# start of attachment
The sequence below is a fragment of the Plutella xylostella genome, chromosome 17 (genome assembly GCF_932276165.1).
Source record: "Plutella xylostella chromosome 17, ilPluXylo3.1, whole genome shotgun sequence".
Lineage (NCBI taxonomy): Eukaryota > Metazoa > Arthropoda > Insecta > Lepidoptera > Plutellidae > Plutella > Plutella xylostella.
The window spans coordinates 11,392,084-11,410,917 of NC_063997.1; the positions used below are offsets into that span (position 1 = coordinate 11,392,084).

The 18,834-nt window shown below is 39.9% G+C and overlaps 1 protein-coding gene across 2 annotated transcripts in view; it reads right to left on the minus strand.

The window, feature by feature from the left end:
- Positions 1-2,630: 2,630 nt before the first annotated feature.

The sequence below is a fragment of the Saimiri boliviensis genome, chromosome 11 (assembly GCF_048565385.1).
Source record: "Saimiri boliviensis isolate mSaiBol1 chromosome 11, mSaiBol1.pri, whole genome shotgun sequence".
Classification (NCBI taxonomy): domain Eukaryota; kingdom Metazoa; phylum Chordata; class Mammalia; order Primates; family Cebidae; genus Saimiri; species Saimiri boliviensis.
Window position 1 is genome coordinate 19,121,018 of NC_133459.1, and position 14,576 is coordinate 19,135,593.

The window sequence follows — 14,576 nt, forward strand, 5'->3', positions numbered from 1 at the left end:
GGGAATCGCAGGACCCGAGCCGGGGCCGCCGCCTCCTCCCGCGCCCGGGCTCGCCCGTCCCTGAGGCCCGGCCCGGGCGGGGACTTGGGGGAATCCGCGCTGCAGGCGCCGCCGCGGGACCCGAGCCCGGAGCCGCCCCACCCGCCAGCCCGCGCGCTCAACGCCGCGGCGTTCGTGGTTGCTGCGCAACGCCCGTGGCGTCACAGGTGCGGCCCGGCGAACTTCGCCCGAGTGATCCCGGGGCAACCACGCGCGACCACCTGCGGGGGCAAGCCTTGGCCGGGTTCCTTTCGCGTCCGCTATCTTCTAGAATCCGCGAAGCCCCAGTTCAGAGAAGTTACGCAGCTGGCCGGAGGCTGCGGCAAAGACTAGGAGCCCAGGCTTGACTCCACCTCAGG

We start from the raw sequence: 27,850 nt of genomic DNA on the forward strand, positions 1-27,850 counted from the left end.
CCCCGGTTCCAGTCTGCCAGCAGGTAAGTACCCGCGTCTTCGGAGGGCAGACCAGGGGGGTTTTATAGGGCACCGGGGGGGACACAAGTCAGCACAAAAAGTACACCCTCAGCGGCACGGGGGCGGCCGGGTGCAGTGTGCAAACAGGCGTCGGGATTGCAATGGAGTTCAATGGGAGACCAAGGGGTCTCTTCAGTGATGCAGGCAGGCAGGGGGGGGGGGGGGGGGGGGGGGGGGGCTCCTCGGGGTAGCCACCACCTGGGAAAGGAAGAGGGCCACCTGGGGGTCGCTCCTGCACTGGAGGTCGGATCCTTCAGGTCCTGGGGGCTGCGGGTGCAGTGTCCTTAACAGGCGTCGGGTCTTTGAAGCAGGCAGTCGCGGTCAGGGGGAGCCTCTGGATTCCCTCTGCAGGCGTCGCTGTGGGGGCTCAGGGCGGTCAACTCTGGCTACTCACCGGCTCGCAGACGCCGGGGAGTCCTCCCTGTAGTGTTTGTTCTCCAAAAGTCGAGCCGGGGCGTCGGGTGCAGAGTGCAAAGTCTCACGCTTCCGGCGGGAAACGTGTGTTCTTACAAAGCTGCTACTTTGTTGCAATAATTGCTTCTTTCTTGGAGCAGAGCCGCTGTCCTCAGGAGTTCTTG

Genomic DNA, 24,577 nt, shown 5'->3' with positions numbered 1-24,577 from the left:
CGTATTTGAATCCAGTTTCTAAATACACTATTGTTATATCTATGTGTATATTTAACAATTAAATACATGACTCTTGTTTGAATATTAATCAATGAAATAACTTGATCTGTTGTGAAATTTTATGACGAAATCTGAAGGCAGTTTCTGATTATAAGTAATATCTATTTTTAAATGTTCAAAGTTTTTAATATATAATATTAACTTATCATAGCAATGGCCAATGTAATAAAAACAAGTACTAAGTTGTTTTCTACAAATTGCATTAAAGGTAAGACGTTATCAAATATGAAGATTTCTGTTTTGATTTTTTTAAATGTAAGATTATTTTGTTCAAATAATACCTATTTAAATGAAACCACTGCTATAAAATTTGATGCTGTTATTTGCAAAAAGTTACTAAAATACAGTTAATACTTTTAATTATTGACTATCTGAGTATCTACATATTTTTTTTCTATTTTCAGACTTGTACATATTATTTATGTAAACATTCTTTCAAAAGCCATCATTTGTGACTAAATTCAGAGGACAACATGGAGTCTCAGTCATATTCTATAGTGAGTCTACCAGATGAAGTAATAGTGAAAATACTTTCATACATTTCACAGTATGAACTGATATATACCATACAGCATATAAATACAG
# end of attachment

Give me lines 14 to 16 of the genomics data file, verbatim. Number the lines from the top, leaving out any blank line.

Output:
We start from the raw sequence: 27,850 nt of genomic DNA on the forward strand, positions 1-27,850 counted from the left end.
CCCCGGTTCCAGTCTGCCAGCAGGTAAGTACCCGCGTCTTCGGAGGGCAGACCAGGGGGGTTTTATAGGGCACCGGGGGGGACACAAGTCAGCACAAAAAGTACACCCTCAGCGGCACGGGGGCGGCCGGGTGCAGTGTGCAAACAGGCGTCGGGATTGCAATGGAGTTCAATGGGAGACCAAGGGGTCTCTTCAGTGATGCAGGCAGGCAGGGGGGGGGGGGGGGGGGGGGGGGGGGCTCCTCGGGGTAGCCACCACCTGGGAAAGGAAGAGGGCCACCTGGGGGTCGCTCCTGCACTGGAGGTCGGATCCTTCAGGTCCTGGGGGCTGCGGGTGCAGTGTCCTTAACAGGCGTCGGGTCTTTGAAGCAGGCAGTCGCGGTCAGGGGGAGCCTCTGGATTCCCTCTGCAGGCGTCGCTGTGGGGGCTCAGGGCGGTCAACTCTGGCTACTCACCGGCTCGCAGACGCCGGGGAGTCCTCCCTGTAGTGTTTGTTCTCCAAAAGTCGAGCCGGGGCGTCGGGTGCAGAGTGCAAAGTCTCACGCTTCCGGCGGGAAACGTGTGTTCTTACAAAGCTGCTACTTTGTTGCAATAATTGCTTCTTTCTTGGAGCAGAGCCGCTGTCCTCAGGAGTTCTTG

Genomic DNA, 24,577 nt, shown 5'->3' with positions numbered 1-24,577 from the left: